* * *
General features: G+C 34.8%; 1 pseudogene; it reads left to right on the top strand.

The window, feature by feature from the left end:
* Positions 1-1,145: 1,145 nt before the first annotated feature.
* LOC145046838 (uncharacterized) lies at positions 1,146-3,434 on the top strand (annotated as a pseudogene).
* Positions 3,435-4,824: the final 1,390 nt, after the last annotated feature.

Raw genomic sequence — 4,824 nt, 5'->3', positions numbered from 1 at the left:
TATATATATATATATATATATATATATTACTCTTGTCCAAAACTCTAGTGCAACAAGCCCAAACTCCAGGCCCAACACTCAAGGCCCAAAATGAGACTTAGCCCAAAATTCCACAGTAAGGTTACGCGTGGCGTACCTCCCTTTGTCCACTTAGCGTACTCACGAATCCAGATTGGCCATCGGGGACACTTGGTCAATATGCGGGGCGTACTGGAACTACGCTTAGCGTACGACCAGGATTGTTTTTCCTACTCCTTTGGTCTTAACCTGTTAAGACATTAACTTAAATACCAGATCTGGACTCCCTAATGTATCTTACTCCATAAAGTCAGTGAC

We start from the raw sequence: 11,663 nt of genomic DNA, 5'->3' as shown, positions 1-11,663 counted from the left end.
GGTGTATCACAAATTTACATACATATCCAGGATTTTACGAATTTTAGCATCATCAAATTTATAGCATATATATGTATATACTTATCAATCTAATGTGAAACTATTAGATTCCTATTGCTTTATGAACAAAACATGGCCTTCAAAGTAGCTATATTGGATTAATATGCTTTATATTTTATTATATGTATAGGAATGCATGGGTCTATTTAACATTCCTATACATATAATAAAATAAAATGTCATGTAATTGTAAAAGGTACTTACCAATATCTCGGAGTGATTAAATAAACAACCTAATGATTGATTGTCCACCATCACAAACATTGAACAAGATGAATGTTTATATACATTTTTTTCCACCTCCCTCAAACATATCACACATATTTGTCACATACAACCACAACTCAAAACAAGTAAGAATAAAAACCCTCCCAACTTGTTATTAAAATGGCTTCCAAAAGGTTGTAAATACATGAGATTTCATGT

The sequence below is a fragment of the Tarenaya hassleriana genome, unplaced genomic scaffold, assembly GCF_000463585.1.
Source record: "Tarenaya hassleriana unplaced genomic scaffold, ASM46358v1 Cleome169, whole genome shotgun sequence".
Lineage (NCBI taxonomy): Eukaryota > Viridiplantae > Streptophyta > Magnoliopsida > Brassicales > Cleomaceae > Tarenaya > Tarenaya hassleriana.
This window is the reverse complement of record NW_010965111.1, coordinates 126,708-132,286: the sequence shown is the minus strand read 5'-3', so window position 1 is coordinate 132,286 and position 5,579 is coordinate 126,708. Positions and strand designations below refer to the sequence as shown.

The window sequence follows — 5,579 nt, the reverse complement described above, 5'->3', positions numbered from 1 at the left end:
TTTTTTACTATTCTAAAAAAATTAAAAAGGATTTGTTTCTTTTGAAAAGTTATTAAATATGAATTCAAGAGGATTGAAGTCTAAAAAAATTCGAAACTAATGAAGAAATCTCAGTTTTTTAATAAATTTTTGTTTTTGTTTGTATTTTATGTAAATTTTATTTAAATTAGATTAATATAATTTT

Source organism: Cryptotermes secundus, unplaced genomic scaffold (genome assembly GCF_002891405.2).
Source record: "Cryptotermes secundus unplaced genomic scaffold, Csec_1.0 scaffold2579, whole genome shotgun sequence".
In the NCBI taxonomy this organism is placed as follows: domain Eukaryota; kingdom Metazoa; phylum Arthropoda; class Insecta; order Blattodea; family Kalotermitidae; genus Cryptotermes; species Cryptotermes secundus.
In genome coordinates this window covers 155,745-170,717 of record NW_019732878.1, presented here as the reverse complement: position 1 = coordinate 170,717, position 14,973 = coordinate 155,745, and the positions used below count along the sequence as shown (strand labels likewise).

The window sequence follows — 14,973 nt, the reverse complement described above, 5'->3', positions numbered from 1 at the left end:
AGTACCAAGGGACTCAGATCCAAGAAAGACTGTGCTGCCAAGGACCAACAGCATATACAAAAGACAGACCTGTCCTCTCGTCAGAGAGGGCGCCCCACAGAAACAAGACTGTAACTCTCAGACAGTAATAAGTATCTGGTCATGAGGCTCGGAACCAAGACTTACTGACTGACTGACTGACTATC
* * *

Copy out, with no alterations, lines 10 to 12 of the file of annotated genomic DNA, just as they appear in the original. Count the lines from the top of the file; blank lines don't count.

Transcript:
The sequence below is a fragment of the Tarenaya hassleriana genome, unplaced genomic scaffold, assembly GCF_000463585.1.
Source record: "Tarenaya hassleriana unplaced genomic scaffold, ASM46358v1 Cleome169, whole genome shotgun sequence".
Lineage (NCBI taxonomy): Eukaryota > Viridiplantae > Streptophyta > Magnoliopsida > Brassicales > Cleomaceae > Tarenaya > Tarenaya hassleriana.